According to Andrea Wheeler, Gilmer County Environmental Health Manager, "The skunk entered the pen of a single horse in the vicinity of Nine Mile Methodist Church, and the horse killed the skunk. We were notified of the incident that day, and we shipped the skunk for testing the next morning, Wednesday, March 11th. We received the positive rabies results from the state lab this morning."
Since the horse is unvaccinated for rabies, its owner has been informed it will need to be observed under a six-month quarantine. Environmental health will assess the horse's pen to determine if it meets the state quarantine mandates. The owner will also have the horse vaccinated for rabies.
There were no human exposures to the skunk.
Residents can help prevent the spread of rabies by making sure their pets and livestock are current on their vaccinations. They also need to avoid direct contact with unfamiliar animals and to be particularly cautious around animals that are exhibiting aberrant behaviors. For example, if a nocturnal animal is out during the day, the animal should be avoided.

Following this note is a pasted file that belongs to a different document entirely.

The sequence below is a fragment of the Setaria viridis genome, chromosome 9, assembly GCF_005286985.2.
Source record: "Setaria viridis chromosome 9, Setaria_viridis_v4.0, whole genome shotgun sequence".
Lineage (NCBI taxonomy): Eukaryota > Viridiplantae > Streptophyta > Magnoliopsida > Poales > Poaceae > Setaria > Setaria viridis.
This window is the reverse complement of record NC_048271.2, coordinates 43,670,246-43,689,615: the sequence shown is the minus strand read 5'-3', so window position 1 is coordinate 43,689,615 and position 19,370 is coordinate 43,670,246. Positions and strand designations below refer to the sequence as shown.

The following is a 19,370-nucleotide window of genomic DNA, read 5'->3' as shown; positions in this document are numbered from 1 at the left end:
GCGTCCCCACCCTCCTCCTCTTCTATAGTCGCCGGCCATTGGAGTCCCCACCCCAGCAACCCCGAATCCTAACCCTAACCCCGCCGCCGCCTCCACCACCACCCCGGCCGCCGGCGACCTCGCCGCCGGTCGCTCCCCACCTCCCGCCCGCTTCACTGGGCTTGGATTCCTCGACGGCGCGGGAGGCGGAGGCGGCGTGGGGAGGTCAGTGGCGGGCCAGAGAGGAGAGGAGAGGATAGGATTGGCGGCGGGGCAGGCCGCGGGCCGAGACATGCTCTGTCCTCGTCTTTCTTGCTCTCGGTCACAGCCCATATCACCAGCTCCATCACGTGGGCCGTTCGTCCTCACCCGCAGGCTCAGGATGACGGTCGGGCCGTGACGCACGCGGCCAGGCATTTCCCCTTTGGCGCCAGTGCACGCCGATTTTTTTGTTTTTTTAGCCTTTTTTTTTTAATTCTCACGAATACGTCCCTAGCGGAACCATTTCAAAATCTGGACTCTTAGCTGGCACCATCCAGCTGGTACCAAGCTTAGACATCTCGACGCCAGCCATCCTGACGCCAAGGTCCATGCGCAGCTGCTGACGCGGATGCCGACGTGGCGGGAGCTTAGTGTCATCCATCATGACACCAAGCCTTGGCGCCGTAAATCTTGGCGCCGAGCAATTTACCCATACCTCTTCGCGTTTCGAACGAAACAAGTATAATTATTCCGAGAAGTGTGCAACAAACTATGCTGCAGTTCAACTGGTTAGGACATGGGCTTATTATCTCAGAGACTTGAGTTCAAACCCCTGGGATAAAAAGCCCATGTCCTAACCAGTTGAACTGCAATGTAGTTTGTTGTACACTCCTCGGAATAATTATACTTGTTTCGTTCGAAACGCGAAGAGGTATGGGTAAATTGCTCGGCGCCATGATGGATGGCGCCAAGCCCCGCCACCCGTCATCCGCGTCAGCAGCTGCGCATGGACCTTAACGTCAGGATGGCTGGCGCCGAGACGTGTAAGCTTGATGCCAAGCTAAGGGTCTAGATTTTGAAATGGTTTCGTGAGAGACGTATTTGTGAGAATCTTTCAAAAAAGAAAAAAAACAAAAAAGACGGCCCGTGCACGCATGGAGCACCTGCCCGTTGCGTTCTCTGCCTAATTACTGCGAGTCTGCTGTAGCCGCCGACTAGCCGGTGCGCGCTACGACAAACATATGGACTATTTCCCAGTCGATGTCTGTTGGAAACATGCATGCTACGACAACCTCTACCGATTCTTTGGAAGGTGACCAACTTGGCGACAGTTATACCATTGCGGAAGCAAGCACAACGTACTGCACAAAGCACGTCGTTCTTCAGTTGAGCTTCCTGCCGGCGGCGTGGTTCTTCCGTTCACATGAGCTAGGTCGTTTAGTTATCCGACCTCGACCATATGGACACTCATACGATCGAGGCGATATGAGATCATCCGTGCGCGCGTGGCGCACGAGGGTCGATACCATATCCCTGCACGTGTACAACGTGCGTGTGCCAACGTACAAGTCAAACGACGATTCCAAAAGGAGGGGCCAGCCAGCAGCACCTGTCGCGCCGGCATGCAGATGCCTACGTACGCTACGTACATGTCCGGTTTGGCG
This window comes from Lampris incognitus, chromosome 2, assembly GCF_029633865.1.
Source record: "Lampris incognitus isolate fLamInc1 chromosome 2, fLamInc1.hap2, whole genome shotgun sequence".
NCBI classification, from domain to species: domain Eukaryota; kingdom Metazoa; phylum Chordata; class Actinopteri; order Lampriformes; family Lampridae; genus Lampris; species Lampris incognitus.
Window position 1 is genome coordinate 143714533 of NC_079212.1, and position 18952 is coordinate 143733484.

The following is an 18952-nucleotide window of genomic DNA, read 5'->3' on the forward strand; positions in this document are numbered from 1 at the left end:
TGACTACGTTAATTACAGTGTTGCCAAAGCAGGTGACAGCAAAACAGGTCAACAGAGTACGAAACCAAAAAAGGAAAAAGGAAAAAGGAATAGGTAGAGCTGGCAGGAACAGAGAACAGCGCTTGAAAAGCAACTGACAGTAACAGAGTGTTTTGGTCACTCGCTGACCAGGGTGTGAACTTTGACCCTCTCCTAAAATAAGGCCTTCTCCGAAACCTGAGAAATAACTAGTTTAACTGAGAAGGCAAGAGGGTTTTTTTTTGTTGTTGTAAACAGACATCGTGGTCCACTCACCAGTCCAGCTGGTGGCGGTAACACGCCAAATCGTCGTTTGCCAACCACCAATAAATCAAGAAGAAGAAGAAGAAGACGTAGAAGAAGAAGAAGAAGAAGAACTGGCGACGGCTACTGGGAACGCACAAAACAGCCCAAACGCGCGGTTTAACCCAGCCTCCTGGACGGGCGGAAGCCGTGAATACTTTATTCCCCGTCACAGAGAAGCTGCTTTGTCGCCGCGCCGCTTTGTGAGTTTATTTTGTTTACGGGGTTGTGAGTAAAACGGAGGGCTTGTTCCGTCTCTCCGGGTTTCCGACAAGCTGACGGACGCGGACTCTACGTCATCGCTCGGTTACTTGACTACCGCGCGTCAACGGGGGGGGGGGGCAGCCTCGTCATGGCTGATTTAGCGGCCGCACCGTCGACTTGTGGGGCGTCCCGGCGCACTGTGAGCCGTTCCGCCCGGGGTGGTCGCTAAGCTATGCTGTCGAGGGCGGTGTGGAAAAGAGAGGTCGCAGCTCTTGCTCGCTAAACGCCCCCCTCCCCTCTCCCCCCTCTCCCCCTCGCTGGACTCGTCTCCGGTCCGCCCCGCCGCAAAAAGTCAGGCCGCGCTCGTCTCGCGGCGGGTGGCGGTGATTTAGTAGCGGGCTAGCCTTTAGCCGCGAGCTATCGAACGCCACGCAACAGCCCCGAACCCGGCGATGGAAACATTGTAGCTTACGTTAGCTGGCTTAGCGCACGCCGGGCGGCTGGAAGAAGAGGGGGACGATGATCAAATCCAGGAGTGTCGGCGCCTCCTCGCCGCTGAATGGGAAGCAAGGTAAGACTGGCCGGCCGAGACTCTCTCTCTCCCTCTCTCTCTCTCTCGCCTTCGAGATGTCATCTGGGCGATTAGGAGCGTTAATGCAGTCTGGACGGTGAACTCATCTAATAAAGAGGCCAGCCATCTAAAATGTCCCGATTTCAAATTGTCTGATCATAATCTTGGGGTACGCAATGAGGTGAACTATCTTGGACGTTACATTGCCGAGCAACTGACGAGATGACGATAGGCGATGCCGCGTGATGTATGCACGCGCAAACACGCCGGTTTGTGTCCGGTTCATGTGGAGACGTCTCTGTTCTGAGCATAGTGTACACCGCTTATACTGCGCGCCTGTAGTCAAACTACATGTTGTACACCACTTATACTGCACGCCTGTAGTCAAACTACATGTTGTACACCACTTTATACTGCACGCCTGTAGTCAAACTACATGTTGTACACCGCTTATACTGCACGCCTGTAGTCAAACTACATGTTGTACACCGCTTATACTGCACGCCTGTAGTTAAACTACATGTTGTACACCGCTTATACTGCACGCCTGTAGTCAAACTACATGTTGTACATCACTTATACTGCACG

Officials also recommend that residents have their pets spayed and neutered to help reduce the number of unwanted animals.
If a potentially rabid animal bites a person or pet, thoroughly wash the wound with soap and water and seek immediate medical attention. The health care provider and/or the veterinarian will need to know the following to assess the risk of rabies exposure:
- The geographic location of the incident
- The type of animal that was involved
- How the exposure occurred (provoked or unprovoked)
- The vaccination status of animal
- Whether the animal can be safely captured and tested for rabies
For more information about rabies, contact the Gilmer County Environmental Heath Department at (706) 635-6050, or log onto the CDC website at www.cdc.gov.